Pakistan has the last laugh?
0 comments | by Kamran Yousaf
The Indian commentators conceded that Pakistan’s reading of the Afghan situation was correct
Here are some of the reactions by former Indian diplomats, retired generals and security analysts after Kabul fell to the Afghan Taliban.
“All we did in Afghanistan for 20 years is in jeopardy. Wish we had publicly expressed our deep reservations and opposition to the US withdrawal. Plus been more energetic about building a strategy of opposition to what we are seeing as a sickening supplication to the Taliban. But we climbed on the bus — a bus without wheels. How will history judge us? And Pakistan has the last laugh,” commented Nirupama Menon Rao, former Indian foreign secretary.
“India backed the wrong horse in Afghanistan, and has gone into a strategic sulk now,” wrote retired Indian Lt Gen H S Panag.
Indian defence and security analyst Pravin Sawhney summed up the India strategy in his following tweet: “I say what I said before, India has no role in Afghanistan without peace with Pak & cooperation with China. Russia cannot help us beyond a point. Worse, Pak geopolitical stature has risen with the coming of Taliban — this will result in hardening of its position on Kashmir.”
clip of Indian National Security Adviser Ajit Doval is widely being shared on social media. In that clip the architect of Indian security policy was questioning the perspective of Pakistani generals that the Afghan National Army would not be able to survive once the US and foreign forces leave the war-torn country. He went on to add that he never believed the Pakistani generals.
But now the Indian commentators conceded that Pakistan’s reading of the Afghan situation was correct. India on the other hand was relying on the US while ignoring the other players inside Afghanistan. Although of late India did try to reach out to the Afghan Taliban, but perhaps that was too late. India over the last 20 years made huge investment in Afghanistan, hoping to advance its strategic interests. But all that investment has now gone down the drain with the imminent rule of Afghan Taliban in Kabul.
Facing intense criticism, the Modi government tried to placate the domestic critics. At a briefing for the parliamentary leaders, Indian External Affairs Minister S Jaishankar said New Delhi was following a policy of “wait and watch” on Afghanistan.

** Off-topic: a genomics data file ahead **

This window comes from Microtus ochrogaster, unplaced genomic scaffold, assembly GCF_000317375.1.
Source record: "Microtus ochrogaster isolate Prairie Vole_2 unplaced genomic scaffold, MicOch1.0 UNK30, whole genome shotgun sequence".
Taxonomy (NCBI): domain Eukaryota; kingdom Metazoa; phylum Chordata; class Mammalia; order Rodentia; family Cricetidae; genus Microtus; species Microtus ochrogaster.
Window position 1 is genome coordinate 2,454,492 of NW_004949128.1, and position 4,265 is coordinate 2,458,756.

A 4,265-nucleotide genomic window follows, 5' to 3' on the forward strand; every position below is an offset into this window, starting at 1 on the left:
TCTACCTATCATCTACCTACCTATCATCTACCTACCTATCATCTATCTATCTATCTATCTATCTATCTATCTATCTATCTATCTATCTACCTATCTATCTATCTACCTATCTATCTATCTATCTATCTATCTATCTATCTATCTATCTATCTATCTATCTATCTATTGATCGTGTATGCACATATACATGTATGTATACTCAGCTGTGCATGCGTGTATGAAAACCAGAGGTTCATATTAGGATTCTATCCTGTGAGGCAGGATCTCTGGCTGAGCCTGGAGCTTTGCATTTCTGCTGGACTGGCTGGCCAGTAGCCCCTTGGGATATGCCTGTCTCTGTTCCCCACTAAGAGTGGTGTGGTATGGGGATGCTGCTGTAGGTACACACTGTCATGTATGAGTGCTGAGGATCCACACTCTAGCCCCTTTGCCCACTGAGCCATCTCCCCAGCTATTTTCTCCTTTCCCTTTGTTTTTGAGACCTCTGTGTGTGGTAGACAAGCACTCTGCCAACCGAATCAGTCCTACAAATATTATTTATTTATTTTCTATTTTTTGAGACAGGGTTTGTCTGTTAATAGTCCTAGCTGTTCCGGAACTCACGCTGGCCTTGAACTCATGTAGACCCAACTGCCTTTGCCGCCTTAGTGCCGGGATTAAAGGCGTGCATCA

The question is: what are the options left for India in Afghanistan? One option is to recognise the Afghan Taliban and accept the new realities. But that would be a daunting task given the historic stance India has taken against the Afghan Taliban. There is one suggestion that India along with the US and other countries should support the non-Pashtun elements such as Ahmed Masood, the son of Northern Alliance leader Ahmed Shah Mehsud, and Amrullah Saleh. But this time that option may not work since countries like Iran and Russia, which in the past backed the Northern Alliance, are inclined towards working with the Afghan Taliban.
Perhaps, the more practical approach is to make peace with Pakistan. It was because of the imminent uncertainty in Afghanistan that Pakistan and India had earlier this year opened a channel of communications. The discreet discussions led to renewal of ceasefire understanding along LoC on February 25. The process could not move forward. One explanation was that Pakistan was preoccupied in dealing with the Afghan situation. Once the dust settles down in the neighboring country, the two nuclear-armed neighbours can resume that process. But for now it seems India has to deal with the fallout of its flawed Afghan strategy.